(from conversations and journal entry, May 4, 2017)
The Broadway musical “Come From Away” is dedicated to Newfoundland’s response to 9/11. It features events that took place in and around the town of Gander, whose population of 10,000 nearly doubled for 5 days. Dozens of planes landed and thousands of re-directed passengers slept in schools, community centers and Salvation Army facilities. The musical focuses on the town of Gander, but towns and people from all over Newfoundland found ways to feed and help those passengers.
I spoke with a few of those people this week.
On that Monday night in 2001 in St. John’s, Newfoundland, there was a meeting of church music leadership in one of the Salvation Army churches. A little before 9pm, as the meeting wrapped up, someone came in and said, “We have to turn this place into a hotel in two hours.”
By midnight, there were 200 beds with blankets and sheets as well as towels. Church members supplied toiletries, food and other necessities for the passengers for those five days and drove them out for errands and activities. One evening that week, the church’s brass band had practice as usual right there amidst the passengers. Instead of rehearsing, they played a concert inviting an opera singer among the passengers to participate. The sounds and words of “Amazing Grace” rang out.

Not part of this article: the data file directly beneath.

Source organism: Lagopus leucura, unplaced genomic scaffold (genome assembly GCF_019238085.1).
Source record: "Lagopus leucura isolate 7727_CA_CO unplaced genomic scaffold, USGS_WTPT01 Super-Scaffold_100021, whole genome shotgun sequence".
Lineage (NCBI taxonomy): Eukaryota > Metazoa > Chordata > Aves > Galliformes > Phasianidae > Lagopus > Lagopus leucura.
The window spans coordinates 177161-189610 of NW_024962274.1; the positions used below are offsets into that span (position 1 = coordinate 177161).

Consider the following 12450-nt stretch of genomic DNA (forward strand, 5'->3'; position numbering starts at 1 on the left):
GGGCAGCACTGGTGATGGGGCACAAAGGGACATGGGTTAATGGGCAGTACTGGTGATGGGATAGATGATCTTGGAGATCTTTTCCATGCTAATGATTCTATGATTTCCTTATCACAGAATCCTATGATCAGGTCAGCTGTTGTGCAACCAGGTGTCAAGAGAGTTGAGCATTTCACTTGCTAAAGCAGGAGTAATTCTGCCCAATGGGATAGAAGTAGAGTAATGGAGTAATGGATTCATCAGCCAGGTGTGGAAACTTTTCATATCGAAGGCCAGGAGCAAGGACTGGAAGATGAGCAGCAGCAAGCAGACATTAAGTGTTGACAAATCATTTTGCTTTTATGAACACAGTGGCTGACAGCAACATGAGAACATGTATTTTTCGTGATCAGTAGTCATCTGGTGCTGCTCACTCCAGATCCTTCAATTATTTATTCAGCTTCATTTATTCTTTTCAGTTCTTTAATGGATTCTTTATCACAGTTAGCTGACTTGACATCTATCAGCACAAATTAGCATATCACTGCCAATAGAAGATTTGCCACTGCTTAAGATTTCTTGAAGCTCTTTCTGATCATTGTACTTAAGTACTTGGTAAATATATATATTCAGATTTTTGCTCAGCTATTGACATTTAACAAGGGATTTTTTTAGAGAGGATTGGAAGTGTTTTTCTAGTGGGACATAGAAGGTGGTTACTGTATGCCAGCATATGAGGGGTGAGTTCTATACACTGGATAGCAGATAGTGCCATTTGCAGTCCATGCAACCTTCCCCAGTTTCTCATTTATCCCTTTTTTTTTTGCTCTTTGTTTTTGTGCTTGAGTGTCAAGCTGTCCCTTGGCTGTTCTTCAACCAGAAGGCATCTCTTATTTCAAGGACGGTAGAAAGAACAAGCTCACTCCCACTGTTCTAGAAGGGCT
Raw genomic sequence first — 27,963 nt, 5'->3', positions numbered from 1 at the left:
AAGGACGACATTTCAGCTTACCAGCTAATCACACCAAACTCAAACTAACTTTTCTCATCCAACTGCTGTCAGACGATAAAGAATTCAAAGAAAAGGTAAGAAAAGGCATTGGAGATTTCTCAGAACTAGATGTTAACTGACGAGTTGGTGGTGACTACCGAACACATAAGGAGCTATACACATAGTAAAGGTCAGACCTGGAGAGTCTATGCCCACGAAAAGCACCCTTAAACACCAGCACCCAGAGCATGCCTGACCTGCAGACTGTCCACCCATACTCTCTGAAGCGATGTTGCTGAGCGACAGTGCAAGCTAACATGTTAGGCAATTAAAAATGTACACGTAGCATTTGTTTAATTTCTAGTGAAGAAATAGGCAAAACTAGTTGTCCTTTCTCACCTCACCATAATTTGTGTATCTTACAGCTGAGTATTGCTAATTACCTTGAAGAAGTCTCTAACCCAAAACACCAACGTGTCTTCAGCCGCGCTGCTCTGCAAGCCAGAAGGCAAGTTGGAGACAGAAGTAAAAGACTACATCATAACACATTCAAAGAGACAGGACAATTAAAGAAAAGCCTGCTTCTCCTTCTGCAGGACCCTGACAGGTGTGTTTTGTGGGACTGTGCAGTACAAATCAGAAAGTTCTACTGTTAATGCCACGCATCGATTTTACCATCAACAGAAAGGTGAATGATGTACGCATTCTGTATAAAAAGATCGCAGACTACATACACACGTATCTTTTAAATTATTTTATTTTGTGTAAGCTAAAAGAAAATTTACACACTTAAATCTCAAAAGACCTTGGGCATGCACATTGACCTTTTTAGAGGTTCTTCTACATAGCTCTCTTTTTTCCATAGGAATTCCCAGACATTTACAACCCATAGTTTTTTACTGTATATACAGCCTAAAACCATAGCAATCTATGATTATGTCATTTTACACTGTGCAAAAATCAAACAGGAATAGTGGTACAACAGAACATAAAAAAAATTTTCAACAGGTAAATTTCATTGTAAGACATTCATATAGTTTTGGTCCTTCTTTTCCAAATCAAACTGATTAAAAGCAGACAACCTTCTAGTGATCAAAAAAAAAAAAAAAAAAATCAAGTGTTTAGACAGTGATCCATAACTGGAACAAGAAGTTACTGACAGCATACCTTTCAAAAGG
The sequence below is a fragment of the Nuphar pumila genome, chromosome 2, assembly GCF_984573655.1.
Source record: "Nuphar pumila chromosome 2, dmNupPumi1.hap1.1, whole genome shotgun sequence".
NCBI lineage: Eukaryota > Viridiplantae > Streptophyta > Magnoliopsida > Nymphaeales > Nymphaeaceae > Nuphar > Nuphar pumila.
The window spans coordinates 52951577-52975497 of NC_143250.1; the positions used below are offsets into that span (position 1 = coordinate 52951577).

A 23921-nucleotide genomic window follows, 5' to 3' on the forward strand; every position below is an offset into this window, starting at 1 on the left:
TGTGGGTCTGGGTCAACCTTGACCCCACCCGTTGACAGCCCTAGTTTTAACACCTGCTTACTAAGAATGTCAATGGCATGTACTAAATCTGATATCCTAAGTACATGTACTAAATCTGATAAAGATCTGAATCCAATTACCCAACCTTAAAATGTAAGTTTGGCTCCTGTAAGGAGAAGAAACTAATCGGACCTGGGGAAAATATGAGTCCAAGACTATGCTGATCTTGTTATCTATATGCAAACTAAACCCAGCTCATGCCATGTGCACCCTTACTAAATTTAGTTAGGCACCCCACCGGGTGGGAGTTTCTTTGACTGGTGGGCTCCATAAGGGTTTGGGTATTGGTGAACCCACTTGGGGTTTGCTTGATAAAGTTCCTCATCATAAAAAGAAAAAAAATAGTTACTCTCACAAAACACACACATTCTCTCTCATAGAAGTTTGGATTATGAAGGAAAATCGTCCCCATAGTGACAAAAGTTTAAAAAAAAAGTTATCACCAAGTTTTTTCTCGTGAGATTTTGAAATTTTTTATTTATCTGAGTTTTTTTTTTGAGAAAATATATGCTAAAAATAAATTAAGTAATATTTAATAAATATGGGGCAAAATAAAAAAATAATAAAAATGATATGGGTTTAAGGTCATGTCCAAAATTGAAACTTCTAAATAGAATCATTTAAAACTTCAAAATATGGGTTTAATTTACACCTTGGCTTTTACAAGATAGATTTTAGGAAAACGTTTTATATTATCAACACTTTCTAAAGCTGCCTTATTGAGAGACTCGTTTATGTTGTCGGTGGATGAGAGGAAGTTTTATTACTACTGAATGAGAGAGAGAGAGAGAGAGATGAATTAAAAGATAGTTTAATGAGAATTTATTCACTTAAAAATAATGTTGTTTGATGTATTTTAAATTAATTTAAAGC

Don stopped talking then and took a moment to look out the window. Even the memory of that moment still took him to a holy place.
The following February, Don and his wife Bernice flew to New York City to assist with the volunteer efforts at Ground Zero. They have each, in fact, along with many Newfoundlanders, volunteered at disaster sites around the States in the past several years. Ground Zero, New Orleans, the Jersey Shore and quite a few more.
They are a generous people, full of compassion. They don’t just open the doors in Newfoundland. They don’t just open the airports, their homes or their churches or their wallets. They open their hearts and they change the world.